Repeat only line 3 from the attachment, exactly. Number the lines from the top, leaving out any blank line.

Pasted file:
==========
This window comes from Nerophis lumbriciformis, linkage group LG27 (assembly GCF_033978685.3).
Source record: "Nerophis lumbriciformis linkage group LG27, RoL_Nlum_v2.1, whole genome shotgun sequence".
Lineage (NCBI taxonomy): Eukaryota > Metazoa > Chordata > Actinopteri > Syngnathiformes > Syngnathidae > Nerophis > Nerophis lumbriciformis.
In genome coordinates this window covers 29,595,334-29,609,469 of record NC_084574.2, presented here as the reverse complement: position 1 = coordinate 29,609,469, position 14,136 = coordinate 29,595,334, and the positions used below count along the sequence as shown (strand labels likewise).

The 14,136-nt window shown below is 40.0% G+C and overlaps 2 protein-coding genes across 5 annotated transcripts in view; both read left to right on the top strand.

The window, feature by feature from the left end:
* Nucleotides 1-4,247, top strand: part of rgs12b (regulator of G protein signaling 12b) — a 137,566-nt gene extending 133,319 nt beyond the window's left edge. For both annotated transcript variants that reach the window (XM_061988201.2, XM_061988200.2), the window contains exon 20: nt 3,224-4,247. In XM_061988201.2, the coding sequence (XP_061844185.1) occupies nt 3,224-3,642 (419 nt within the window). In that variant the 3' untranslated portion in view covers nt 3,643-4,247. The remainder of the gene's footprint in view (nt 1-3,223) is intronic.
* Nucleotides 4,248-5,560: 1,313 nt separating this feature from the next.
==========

Lineage (NCBI taxonomy): Eukaryota > Metazoa > Chordata > Actinopteri > Syngnathiformes > Syngnathidae > Nerophis > Nerophis lumbriciformis.